Winner of the 2014 BAFTA for best documentary and named the Guardian's best film of 2013, The Act of Killing is a chilling and inventive documentary that investigates how 500,000 Indonesians were murdered in the 1960s, at the hands of a government that is still in power.
Director Joshua Oppenheimer spent eight years working with survivors and perpetrators, challenging the unrepentant former members of the death squads to confront their crimes by re-enacting their murders in the style of the American movies they love.
Executive produced by Werner Herzog (Into the Abyss; Grizzly Man; Aguirre, the Wrath of God) and Errol Morris (The Fog of War, The Thin Blue Line), the film has won several awards and has sparked a debate both in Indonesia, where the genocide and the need for reconciliation are for the first time being publicly debated, and in the US, where senators have been forced to acknowledge the complicity of the US in its backing of the military regime in Indonesia.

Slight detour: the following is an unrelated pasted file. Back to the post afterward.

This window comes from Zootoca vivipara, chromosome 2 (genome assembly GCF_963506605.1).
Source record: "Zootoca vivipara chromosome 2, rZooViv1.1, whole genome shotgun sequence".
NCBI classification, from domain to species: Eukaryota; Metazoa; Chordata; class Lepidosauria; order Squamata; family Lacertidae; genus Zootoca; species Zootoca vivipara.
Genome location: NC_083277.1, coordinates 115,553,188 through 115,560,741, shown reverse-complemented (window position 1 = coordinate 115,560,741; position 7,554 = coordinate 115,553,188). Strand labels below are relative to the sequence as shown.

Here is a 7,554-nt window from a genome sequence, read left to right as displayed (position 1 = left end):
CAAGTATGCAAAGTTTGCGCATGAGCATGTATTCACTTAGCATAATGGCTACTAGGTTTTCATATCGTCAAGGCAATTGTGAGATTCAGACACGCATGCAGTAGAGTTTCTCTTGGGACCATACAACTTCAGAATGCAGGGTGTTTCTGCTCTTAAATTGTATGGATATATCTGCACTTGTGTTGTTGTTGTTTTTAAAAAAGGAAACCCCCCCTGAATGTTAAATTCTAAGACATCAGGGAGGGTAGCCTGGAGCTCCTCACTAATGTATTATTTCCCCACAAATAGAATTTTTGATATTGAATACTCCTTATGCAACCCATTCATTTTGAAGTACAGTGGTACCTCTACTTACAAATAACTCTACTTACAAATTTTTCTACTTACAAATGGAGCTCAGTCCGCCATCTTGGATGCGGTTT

Jennifer Robinson, human rights lawyer and Director of Legal Advocacy at the Bertha Foundation, will give a talk to accompany the screening. She has provided legal assistance to activists from West Papua for over a decade and is a member of the Wikileaks legal team that defended Julian Assange.
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Read an article by the film's director Joshua Oppenheimer:
The Act of Killing has helped Indonesia reassess its past and present
Praise for The Act of Killing
If we are to transform Indonesia into the democracy it claims to be, citizens must recognise the terror and repression on which our contemporary history has been built. No film, or any other work of art for that matter, has done this more effectively than The Act of Killing. [It] is essential viewing for us all.
Indonesia's National Commission on Human Rights
The most compelling thing you'll ever see
***** The Guardian
An utterly fascinating, chilling, but important film
***** Independent on Saturday
***** The Sunday Times ***** The Financial Times